ST. PAUL, Minn. -- A Roseville K-9 officer stabbed while on duty is recovering at the Animal Trauma Center at the University of Minnesota's Veterinary Medical Center.
"They saved Major's life. There's no doubt about that," said Roseville Officer John Jorgenson.
Major, a 9-year-old German Shepard, has been on the force with his human partner for more than seven years. The two were helping on a call in Maplewood when the dog was attacked by a suspect.
Officer Jorgenson brought Major to the Trauma Center where doctors, nurses and surgeons jumped into action to save the dog.
"He had no motor function in his hind legs for about the first week after surgery," said Dr. Nate Rose.
Two weeks later, and Major has seen some impressive improvement. He gets electric stimulation to help with muscle tone and underwater treadmill therapy to help strengthen his hind legs. He's seen a small amount of function return.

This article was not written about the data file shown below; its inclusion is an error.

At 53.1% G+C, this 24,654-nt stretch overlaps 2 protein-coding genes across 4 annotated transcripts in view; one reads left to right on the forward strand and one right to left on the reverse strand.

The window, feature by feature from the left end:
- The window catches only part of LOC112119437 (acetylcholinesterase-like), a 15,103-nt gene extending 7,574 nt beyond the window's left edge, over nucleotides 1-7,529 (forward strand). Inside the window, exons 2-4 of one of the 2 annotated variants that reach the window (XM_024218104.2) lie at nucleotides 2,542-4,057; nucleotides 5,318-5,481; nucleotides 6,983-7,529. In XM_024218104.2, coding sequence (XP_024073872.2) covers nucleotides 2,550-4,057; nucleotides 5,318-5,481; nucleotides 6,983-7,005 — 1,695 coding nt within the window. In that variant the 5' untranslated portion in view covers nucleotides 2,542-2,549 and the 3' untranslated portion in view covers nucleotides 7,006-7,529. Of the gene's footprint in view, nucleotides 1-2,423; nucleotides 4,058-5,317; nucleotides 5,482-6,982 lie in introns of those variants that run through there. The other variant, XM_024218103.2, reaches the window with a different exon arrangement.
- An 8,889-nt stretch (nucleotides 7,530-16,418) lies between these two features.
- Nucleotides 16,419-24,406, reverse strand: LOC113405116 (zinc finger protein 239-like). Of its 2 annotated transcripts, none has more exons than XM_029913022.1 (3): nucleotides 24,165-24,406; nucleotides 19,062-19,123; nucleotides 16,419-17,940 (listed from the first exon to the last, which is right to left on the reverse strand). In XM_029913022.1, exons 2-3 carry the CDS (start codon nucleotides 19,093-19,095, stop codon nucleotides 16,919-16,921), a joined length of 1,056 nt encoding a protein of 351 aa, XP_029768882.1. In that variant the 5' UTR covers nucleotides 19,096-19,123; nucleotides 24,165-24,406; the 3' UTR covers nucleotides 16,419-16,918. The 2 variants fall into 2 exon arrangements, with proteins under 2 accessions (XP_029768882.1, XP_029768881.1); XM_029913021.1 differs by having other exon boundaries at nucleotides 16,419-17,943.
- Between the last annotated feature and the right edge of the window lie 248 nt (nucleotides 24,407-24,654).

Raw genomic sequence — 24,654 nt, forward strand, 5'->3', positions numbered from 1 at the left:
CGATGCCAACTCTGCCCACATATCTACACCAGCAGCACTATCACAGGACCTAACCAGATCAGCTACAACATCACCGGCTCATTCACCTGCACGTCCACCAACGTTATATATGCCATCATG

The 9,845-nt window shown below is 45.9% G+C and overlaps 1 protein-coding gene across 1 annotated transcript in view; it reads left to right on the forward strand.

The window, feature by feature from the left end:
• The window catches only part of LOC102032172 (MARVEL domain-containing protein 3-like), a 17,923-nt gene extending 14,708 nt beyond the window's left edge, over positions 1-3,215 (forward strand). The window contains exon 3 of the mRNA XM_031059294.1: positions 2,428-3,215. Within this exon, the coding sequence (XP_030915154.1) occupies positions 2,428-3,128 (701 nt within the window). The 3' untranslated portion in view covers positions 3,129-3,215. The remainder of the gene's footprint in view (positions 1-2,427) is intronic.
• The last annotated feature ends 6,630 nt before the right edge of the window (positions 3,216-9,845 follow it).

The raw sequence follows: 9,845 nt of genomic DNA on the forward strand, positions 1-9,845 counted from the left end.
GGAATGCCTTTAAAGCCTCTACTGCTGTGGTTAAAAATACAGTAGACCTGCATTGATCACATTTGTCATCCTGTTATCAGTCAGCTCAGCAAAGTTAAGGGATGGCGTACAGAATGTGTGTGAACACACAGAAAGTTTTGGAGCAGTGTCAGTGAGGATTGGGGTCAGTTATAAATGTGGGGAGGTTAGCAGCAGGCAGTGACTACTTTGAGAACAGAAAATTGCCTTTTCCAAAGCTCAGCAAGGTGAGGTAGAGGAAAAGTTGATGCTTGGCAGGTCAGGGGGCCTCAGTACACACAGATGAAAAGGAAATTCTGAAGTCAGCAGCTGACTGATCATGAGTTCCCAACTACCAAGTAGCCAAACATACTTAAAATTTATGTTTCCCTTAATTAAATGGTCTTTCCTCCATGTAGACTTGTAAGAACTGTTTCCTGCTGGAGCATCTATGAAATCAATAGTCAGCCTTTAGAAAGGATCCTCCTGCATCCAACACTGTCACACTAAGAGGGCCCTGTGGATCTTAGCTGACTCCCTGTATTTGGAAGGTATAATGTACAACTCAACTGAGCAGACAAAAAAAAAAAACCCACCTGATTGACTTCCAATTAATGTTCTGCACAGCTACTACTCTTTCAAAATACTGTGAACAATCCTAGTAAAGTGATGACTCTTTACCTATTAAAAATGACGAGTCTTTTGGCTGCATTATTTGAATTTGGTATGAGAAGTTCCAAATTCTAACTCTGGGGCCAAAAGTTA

"This can be a career ending injury to him, so we'll just have to take it day by day," said Dr. Rose.
The Trauma Center is the only one of its kind in Minnesota and is acting as a model for others like it on a national level. Officer Jorgenson knows if he hadn't been able to bring Major here, this story might have had a different ending.
It will be six weeks to six months before doctors will know if Major's injuries will leave permanent damage or if he will make a full recovery.
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